TAQWACORES DIRECTOR INTERVIEW

Taqwacores director interview
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TAQWACORES DIRECTOR INTERVIEW



Written by Blair Mishleau
13 Saturday 13th August 2011

It started as a book written by Michael Muhammad Knight in 2003, and has become a home for punks, rejects and those who simply don't fit into standard Muslim culture. Eyad Zahra's film covers a group of so-called Taqwacores living together and trying to find themselves and their spirituality. 

Zahra chatted with us about the film's bold scenes, tiny budget and what having the crew live with mum and dad was like.

Who's your favourite character in the film? Are there any you can particularly identify with?

It's sort of cliché to say, but I really love all the characters. In making this film though, I really had aligned myself with Jehangir. His audacious spirit was something I had to embody to get through it all.

The press pack mentions that the film was shot on an "ultra-low" budget. Most indie films are pretty low on funds, was your particularly frugal? How'd you manage?

This film did in fact operate off of a tiny budget, which was a big blessing for this project. It forced us to connect with the punk community of Cleveland, OH, the city where we shot the film. 

One of the most important elements in this film was the production design, and perhaps the most important aspect of that was the punk house where we shot in. We shot the film mostly out of the Tower 2012, a real DIY space in Cleveland, OH, that is both a performance space and a residence for artists. 

The place was tagged from head-to-toe, and its room layout nearly matched our original novel verbatim. Coming across little miracles like the Tower 2012 is how we made this film look stellar, even with the small budget that we had.

And by shooting at the Tower 2012, we connected with the local punk community in a big way. A few people became crewmembers, while others did little things like lend shirts for actors to wear in scenes.  The Cleveland punk community not only helped us physically make the film, but they brought an authentic feel/look to it that we would have not been able to produce on our own.

You and much of your crew crashed at your parent's during filming. How'd mom and dad feel about hosting a film crew in the basement?

It was pretty insane, and I'm surprised how things ended up working out. My mom cooked the entire crew dinner every night, and my dad would come down and watch 2008 news election debates with the crew in our basement. It felt like a massive teenage slumber party that went on for 3 weeks. As crazy as it was, I'd love to do it again, and maybe deep down, my parents would want to do it again too.

Since the release of the book The Taqwacores, a real Muslim punk rock scene has adopted the term. Do you think a more tangible underground scene will make it easier for Muslim kids in America to find their own identity? 

Yes, absolutely. Taqwacore has become a phenomenon because it's something that is needed, and it's something that is helping people who are in a tough place with their spiritual identity. I'll even go further than that and say it's a forum of expression that people have found essential to their lives.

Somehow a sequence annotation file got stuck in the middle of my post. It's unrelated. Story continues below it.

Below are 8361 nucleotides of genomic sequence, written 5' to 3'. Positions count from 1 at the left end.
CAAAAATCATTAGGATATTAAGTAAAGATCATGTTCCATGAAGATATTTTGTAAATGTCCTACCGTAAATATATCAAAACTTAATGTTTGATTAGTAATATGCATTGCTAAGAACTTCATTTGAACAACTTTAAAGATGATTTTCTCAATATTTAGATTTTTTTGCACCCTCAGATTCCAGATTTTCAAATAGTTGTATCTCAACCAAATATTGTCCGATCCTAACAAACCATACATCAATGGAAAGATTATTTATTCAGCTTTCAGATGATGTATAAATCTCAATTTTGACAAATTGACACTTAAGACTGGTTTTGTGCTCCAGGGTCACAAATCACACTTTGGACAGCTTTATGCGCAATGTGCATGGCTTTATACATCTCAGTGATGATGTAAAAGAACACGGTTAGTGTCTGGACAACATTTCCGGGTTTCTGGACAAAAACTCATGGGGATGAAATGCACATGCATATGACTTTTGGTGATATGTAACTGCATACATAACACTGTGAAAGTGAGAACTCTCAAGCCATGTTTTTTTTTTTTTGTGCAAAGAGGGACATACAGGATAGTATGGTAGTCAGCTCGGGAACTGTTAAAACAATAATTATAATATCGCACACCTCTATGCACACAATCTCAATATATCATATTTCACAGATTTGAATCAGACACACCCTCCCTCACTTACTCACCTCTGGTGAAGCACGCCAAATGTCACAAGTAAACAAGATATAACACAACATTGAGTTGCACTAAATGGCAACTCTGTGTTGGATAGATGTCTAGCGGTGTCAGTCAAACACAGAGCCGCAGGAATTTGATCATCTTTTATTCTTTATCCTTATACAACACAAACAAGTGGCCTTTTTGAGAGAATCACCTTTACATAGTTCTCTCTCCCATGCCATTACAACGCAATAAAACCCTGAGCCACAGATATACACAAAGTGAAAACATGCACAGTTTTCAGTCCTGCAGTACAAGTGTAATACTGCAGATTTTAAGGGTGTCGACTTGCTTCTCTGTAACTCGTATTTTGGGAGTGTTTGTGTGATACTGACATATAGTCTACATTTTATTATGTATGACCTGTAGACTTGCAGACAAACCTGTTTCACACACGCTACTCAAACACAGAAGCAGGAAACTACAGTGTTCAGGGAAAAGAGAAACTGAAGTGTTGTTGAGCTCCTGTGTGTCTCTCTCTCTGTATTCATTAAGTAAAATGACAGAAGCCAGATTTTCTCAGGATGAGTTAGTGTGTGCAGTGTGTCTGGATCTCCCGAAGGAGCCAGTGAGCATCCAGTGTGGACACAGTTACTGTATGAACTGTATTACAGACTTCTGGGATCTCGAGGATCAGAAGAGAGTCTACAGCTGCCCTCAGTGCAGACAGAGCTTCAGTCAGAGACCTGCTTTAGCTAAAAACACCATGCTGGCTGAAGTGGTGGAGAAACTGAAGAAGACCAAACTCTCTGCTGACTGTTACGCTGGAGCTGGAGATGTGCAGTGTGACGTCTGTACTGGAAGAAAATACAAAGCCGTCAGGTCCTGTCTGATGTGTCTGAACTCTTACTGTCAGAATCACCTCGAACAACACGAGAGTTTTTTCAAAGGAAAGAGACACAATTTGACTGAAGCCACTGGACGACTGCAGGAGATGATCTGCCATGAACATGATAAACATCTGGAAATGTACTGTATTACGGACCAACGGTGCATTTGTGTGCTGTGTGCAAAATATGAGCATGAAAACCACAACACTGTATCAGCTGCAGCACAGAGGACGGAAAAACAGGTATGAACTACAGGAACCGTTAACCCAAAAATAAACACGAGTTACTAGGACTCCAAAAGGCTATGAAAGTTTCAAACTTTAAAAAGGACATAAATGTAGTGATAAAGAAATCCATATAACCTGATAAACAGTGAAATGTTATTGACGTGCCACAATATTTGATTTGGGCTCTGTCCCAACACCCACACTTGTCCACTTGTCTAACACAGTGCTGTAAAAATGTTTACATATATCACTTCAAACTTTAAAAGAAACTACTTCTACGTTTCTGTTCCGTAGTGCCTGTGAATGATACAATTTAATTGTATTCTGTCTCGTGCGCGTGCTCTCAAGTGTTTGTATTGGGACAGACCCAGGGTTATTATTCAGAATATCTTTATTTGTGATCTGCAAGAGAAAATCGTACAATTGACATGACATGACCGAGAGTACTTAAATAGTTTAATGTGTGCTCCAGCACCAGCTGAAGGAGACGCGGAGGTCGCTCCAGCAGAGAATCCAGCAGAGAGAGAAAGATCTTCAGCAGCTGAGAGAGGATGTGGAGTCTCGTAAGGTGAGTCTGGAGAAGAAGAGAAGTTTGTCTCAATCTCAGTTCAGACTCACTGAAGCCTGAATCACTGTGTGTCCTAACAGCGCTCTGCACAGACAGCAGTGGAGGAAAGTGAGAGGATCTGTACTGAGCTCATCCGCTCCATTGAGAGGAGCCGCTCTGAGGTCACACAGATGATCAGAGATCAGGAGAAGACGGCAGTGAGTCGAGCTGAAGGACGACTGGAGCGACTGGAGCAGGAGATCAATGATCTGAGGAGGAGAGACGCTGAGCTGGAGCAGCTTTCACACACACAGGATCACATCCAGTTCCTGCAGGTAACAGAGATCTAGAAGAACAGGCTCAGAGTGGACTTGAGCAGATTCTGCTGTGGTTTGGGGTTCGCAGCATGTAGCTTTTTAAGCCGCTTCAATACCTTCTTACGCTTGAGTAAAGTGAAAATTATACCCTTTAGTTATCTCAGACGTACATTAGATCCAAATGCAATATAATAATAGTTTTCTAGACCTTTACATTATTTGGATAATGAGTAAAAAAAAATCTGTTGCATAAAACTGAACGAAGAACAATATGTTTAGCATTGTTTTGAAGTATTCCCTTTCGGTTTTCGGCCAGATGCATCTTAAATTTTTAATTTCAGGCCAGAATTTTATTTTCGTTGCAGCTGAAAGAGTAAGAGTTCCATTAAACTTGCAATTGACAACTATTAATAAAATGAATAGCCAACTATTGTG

Would you have been into such a scene growing up?

Absolutely. One of the biggest reasons why I made this film was because I wish it was around when I was a teenager. It would have helped me out a lot.

And it's not just about the past, but right now I still belong to this scene, and I always will.

Some scenes are pretty rebellious against the Muslim faith - there's heavy drug use, drinking, pre-marital sex, the list goes on. Were you ever fearful that you'd gone too far? Have you had any crazy negative responses?

Before I even called [the novel's author] Michael Muhammad Knight about taking on the story to make into a film, I spent more then a month asking myself if I was really ready to take this story on, and everything that comes with it.  Once I said yes, I really was able to let go, and not hold back. 

A very smart piece of advice I got from an A-list indie producer was to not hold back at all in the early stages, and if anything you can hold back in the editing room. Well, we took that advice, and even in the editing room, nothing was held back. Pushing the envelope is really what makes this narrative special, watering it down would have ruined the experience.

As far as myself, I have gotten all kinds of responses, good and bad, from the Muslim community at large. I think that goes to show that Muslims are a lot more open then people think. Outside the Muslim community, people are fascinated by the unique look into the community that they don't often see.

It seems that for some, like the gay character Muzzamil, the Taqwacore community wasn't necessarily about punk music at all, but rather providing a haven where they could be themselves.

I think Taqwacore is actually way more about a place to feel accepted, then just about music. I see this film, the music, and the other artists involved in Taqwacore as an extent ion from the original novel. People have been inspired to branch out the ideas placed forth in their own way. 

This is why Taqwacore isn't going away soon.  It's not just about good music or a good movie. It's about ideas that people, both Muslims and non-Muslims, really need to think about right now.

The Taqwacores is currently on release in the UK

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